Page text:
Funny business


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Comedy can be tough.

It forces performers to be creatures of the night. They work in spotlights in the center of dim rooms. Their habitats are basements, bars, and theaters But this artform is slowly leaving the underground, and Iowa City is in the midst of a comedy renaissance. Local venues have added more comedy options for late-night entertainment. 

It takes bravery as well as audacity to be a part of this renaissance — to self-deprecate, vent, and open themselves up to the crowd. 

Initially, that drive comes with high risks and low rewards. This is true in all forms of art but especially so in comedy. Whether it’s the stray chuckle in the otherwise tough crowd or simply the five nerve-racking minutes afforded to them at the microphone, comedians starting out are seldom paid in anything but stress and embarrassment.

• • • 

“Five years ago, Iowa City was laughter-free.”

Tom Garland — one of the most prominent local comics and one who tours frequently — laid out this scenario without a hint of theatrics, despite how outright wrecked the scene was in retrospect. 

Penguins Comedy Club in Cedar Rapids — one of the centers of area comedy — had been hit badly by the 2008 flood and closed for a while as a result. Iowa City’s comedy was nascent then, perhaps nowhere near conception yet.

Garland described a time when his weekly show, the Catacombs of Comedy, had little to do with comedy. As he described it, Catacombs was more of an open-mike variety show; featuring such acts as poetry, belly-dancing, and body suspension. Comedy came into play sporadically and eventually evolved into Tom Garland’s Catacombs of Comedy Showcase.

In the midst of that flood, expectant comedy fans might have been too distracted pumping water or stacking sandbags to predict how rewarded they would be when the comedy scene expanded a few short years later. By fall 2014, the community had accumulated two weekly comedy shows, a biweekly show, and a monthly one, plus a powerful trinity of improvisational comedy groups.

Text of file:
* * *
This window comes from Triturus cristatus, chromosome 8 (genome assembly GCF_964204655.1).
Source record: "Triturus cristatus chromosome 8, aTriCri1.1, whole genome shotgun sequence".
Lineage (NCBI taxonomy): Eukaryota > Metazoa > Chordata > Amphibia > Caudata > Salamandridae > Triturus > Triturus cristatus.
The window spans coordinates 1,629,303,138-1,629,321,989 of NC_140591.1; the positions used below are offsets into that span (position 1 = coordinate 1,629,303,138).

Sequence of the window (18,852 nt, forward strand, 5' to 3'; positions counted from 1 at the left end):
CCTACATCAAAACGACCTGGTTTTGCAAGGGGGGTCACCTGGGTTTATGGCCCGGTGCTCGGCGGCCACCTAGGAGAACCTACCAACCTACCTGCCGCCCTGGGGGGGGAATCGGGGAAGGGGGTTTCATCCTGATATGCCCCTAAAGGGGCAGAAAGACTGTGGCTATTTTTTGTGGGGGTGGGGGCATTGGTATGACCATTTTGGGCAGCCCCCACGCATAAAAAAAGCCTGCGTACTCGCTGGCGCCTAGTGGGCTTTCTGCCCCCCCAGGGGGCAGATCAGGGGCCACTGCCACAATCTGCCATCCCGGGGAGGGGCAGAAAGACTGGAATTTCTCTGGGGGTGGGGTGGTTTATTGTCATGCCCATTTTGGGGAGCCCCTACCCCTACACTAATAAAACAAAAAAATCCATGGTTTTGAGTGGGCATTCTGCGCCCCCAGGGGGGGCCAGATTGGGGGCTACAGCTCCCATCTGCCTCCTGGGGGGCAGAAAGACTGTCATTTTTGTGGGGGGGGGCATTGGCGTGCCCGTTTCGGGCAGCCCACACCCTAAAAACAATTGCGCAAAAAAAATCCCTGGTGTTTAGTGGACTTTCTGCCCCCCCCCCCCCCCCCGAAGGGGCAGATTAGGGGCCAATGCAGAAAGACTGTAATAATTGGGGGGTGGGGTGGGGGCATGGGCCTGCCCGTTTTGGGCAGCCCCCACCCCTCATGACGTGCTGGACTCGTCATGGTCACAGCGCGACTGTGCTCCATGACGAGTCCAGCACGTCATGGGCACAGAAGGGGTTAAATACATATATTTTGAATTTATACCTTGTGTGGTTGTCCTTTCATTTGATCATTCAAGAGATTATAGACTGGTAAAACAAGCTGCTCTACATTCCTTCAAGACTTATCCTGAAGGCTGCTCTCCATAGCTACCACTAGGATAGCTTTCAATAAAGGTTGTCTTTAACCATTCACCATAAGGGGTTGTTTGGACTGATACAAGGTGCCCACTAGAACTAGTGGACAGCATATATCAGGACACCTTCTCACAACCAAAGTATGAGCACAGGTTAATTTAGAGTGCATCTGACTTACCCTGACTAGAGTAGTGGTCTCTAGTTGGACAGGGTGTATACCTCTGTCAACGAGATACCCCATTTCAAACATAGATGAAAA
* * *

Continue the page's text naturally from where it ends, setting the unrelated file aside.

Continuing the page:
With the stage now set, questions remain: Will interested parties find their place in the local comedy community? Will the community find a definitive voice to call its own?

• • •

Revolutions happen in basements. Ben Kasl discusses this historical point with the crowd gathered in the Secret Basement venue under 610 E. Jefferson St.

There, in one of a couple Secret Basements, is a warm, comfortable space. The back wall isn’t brick; instead it looks like the jagged face of a mountainside, giving the décor a gated-community flavor. Unlike most gated communities, this is one that encourages new blood.

Tall and charismatic, Kasl takes the carpet “stage,” often leaving the mike stand a foot higher than the heads of some comedians that follow his introductions.

Kasl is joined by fellow members of Paperback Rhino, folks from a local improv group, the Great White Narcs, talent from the Little Village Comedy Hour, a couple from Catacombs, and a hodgepodge of others. Everyone seems at ease in these surroundings compared with their usual venues; the space is small and intimate. In essence, the crowd is mainly filled with comedians and occasional outsiders to the comedy world interspersed among them.

If Iowa City had a comedy workshop, this would be the place to start it. There isn’t much seating, but the cover charge is cheap, and the performers are enthusiastic regardless of experience. The cowardly lions that are intimidated by the common bar crowds can find solace here, unless they want experience in the depths of the harsh, real world.

• • •

The actual, gritty business of comedy seems to begin at Catacombs. “[Standup comedy] is a good job if you treat it as a real job,” Garland said.

When a person starts to enter the world of comedy, Garland’s advice is pretty typical and fits for most professions: Make the best use of time allotted and do the best work possible. “Do your set sober,” he noted.

First comes experience. One of the best places to get experience is in the trenches, or in this case, the Catacombs on Monday nights.

“This is the gym,” as producer and regular host Doug “DJ Dorrington” of the show describes it later when the room has cleared around 2 a.m.

Similar to weightlifting, there is pain before gain. Garland and Dorrington both describe the Yacht Club, where Catacombs takes place, as filled with a “wild crowd” of patrons. On some nights, this might be manifest in tables either filled with drunk or heckling audience members. Comedians such as Garland and Dorrington honed their skills at working the crowd. Whether the performer-audience relationship is on the precipice of breaking down and attention spans are shrinking, the sets become more conversational in tone. This usually happens as the night goes on. After midnight, the performer must plead with the restless handful of night owls who remain just to take a seat in the first two rows.

Save for the stage, the room is dim from the illumination of a hundred off-season, multicolored Christmas lights. The stage is barely a half-foot high and so shallow it takes two steps back from the edge to bump into the back wall.

Thankfully, the stage is wide enough for improvisation. This is a blessing for visiting bands such as the Olympics, whose members need to cram several people plus equipment onto the modest platform.

It fits the pacing comedian well, too. Some stick to the special corner by the adjacent wall, where they can make friends with the handy barstool that functions as a cup holder and comfortable crutch to deal with potentially insufferable tension.

Many of the upcoming comics take seats to calm their nerves with a brew or study their handwritten notes beneath more Yuletide near-darkness. Some haunt the bar in the back.